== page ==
Have you changed your political views since starting college?    Based on 8 responses

  • 88% No
  • 0% Yes, I became a lot more liberal.
  • 12% Yes, I became a little more liberal.
  • 0% Yes, I became a lot more conservative.
  • 0% Yes, I became a little more conservative.

What political party do you associate yourself with?    Based on 8 responses

  • 12% Republican
  • 38% Democratic
  • 25% Independent
  • 0% Other party not mentioned
  • 25% I don't care about politics

Have your religious views changed since you started college?    Based on 8 responses

  • 88% No, my religious views have stayed the same.
  • 0% Yes. I've become more religious, but I'm still affiliated with the same religion.
  • 0% Yes. I've become more religious and have changed my religious affiliation.
  • 12% Yes. I've become less religious, but I'm still affiliated with the same religion.
  • 0% Yes. I've become less religious and have changed my religious affiliation.

How accepted is the LGBT (lesbian, gay, bisexual, and transgender) community on campus?    Based on 8 responses

  • 75% Very accepted. LGBT students are treated no differently than non-LGBT students.
  • 12% Accepted. LGBT students are treated fairly, but there are still some people who aren't accepting of them.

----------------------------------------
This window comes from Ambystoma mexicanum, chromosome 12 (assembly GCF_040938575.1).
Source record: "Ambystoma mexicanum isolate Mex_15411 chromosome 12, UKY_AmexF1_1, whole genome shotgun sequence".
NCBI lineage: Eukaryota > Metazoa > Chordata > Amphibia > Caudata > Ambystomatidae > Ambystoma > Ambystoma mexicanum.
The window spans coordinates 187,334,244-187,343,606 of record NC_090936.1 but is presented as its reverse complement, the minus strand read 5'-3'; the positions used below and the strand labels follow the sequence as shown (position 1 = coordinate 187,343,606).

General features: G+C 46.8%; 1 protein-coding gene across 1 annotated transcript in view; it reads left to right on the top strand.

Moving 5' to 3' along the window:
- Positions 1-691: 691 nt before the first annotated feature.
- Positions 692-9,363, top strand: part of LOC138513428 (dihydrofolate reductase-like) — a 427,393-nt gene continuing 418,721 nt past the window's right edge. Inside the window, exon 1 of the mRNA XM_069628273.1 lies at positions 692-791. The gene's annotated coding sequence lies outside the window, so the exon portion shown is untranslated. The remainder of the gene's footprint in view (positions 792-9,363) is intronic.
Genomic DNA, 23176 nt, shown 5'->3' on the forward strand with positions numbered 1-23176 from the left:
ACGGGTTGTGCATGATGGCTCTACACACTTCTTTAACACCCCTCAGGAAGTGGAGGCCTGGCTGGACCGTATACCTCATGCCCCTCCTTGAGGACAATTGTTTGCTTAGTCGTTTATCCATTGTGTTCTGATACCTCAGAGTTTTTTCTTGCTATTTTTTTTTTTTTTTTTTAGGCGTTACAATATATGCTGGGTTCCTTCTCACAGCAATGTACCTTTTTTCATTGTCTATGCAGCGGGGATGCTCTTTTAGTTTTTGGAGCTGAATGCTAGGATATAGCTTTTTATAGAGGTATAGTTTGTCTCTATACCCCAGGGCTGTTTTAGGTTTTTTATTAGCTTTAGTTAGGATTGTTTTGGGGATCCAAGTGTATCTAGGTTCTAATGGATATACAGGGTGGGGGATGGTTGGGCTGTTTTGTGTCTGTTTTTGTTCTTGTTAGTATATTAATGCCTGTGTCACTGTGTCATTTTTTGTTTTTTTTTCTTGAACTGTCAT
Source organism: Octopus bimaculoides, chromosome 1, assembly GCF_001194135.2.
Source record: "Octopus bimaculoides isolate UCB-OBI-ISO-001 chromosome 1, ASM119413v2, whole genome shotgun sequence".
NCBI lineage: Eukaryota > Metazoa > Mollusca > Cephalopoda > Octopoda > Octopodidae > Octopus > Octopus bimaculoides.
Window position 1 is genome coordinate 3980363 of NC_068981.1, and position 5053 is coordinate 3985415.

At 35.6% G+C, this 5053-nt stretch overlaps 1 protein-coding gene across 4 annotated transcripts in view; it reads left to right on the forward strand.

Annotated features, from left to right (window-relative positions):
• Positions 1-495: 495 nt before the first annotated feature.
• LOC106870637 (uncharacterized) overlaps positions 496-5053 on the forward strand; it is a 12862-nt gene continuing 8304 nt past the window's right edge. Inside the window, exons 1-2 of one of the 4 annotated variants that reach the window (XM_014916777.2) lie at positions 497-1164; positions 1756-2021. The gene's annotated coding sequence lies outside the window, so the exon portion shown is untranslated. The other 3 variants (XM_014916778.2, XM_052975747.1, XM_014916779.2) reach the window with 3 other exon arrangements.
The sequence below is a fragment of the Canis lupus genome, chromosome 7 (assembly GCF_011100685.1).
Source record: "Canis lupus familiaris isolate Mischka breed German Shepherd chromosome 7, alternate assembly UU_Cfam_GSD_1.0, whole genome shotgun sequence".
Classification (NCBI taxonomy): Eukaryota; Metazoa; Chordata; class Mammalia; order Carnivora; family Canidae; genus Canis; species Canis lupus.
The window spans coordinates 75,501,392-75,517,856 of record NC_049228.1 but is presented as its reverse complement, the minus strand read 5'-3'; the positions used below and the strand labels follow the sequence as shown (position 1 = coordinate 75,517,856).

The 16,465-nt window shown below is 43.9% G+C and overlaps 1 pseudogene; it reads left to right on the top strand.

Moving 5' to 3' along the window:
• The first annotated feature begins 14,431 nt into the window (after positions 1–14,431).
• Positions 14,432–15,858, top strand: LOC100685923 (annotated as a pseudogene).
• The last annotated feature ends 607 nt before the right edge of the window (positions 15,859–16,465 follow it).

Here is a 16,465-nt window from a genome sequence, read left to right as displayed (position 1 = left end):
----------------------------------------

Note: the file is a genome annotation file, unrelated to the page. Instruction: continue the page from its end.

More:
• 12% Somewhat accepted. LGBT students aren't necessarily out and proud on campus, for fear of intolerance.
  • 0% Not accepted. LGBT students generally stay quiet.

How important is religion in your life?    Based on 8 responses

  • 0% Very important. I regularly attend religious services and also participate in related clubs/organizations.
  • 0% Important. I regularly attend religious services.
  • 62% Somewhat important. I sometimes attend religious services.
  • 38% Not important. I don't affiliate with any religion.

How accepting is the campus community as a whole toward someone who falls into the minority (ethnic, sexual, or religious)?    Based on 56 responses

  • 61% Very accepting.
  • 34% Most students are accepting, except for a few rare cases of intolerance.
  • 5% The campus is split on its acceptance-not all minority groups are as accepted as others.
  • 0% It's hard to be a minority here.